Private probation companies in Tennessee may be putting people’s safety and rights at risk, said a state government audit released late last year.
It concludes that the Private Probation Services Council, the state body that oversees private probation, is not protecting people from abuses as it is supposed to do.
“Without effective oversight,” the audit said, “probationers are left vulnerable to unscrupulous practices.”
In an investigation released last year, Human Rights Watch also concluded that lack of regulation and oversight of Tennessee’s private probation companies led to human rights abuses, with a disproportionate impact on people living in poverty.
These companies contract with counties to provide supervision services for minor offenses at no cost to the government. Instead, they charge probationers both for supervision and for associated probation conditions, like drug tests, court-mandated classes or treatment.
The council is not protecting the people it was designed to protect
We found that when people could not afford these fees, they faced extended probation sentences or additional conditions, often raising their debts even higher. Probationers said that probation officers would threaten them with jail time if they could not pay. Some sold their possessions or skipped paying rent to pay the fees.
The Tennessee legislature created the Private Probation Services Council to protect against abuses and ensure professional conduct by private probation companies. The council is supposed to create rules for private probation and to make sure companies are following them.
In 2016 the council required private probation companies to have a written policy on “indigent offenders” but without any guidance on what to do if a person was unable to pay. The audit also found that council did not perform sufficient background checks or monitor continuing education requirements for private probation officers.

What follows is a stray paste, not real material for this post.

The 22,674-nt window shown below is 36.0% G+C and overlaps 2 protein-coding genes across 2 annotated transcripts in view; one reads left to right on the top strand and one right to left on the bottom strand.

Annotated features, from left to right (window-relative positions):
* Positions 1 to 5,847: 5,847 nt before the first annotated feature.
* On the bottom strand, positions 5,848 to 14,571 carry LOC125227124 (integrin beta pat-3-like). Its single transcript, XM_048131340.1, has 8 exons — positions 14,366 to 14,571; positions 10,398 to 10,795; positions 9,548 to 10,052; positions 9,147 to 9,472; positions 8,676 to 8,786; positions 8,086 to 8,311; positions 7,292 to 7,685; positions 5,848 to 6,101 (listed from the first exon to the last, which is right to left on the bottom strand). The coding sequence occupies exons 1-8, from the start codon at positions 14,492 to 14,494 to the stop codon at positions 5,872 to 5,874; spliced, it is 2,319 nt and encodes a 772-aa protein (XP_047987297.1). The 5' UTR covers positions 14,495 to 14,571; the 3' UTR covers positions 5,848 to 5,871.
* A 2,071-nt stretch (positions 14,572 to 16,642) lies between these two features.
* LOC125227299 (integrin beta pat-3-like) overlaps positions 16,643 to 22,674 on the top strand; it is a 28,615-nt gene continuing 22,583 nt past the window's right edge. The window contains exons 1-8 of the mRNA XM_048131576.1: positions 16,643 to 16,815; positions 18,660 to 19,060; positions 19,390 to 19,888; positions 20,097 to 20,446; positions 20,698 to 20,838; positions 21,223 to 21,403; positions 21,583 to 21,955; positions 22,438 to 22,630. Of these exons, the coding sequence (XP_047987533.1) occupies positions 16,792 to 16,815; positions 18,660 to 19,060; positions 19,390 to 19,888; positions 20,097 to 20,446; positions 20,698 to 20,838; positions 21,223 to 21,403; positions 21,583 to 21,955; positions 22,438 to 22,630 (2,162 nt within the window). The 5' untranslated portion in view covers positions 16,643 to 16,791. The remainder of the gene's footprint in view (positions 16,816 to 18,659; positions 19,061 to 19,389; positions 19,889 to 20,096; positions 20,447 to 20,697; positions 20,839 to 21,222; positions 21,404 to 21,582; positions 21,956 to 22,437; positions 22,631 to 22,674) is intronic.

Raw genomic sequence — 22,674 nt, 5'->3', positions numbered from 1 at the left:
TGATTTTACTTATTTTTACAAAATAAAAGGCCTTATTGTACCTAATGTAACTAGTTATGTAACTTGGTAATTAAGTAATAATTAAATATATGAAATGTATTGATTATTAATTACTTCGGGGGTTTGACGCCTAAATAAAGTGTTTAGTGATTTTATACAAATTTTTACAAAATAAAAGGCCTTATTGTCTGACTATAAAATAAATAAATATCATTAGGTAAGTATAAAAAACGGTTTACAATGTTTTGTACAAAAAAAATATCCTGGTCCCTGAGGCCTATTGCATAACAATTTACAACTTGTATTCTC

The audit found that the council has no way to verify the documentation the companies are supposed to provide. The only way the council finds out about possible problems is through complaints sent to it directly.
General Assembly must make sure citizens are protected from abuse
Human Rights Watch interviewed dozens of people supervised by private probation companies in Tennessee, none of whom were aware of any process to reduce or waive fees for people who couldn’t afford them. Very few knew that they could complain to the council about aggressive behavior or threats by probation officers. That might explain why auditors only found 18 complaints in over four years, 16 of which the council dismissed or closed without action.
People have turned to the courts for redress. In a class action lawsuit in Rutherford County, a probation company and county agreed to pay $14.3 million to people who said they’d been punished by probation companies simply for being poor. A similar lawsuit was filed earlier this year against two companies operating in Giles County.
These problems won’t stop until the council takes its responsibilities seriously, and the General Assembly takes steps to ensure that the council follows through on its mandate. Courts have already blocked Tennessee from suspending driver’s licenses over unpaid court costs or traffic fines. The General Assembly should expand that ruling to make sure courts and private probation companies aren’t using abusive practices to wring court costs and probation fees from people who cannot afford them.
Instead, they should take steps to ensure that people have realistic ways to discharge their penalties and get the appropriate supervision and support without falling into a debt trap. The council should also pass and enforce rules to prevent abuses and create an effective process to address complaints.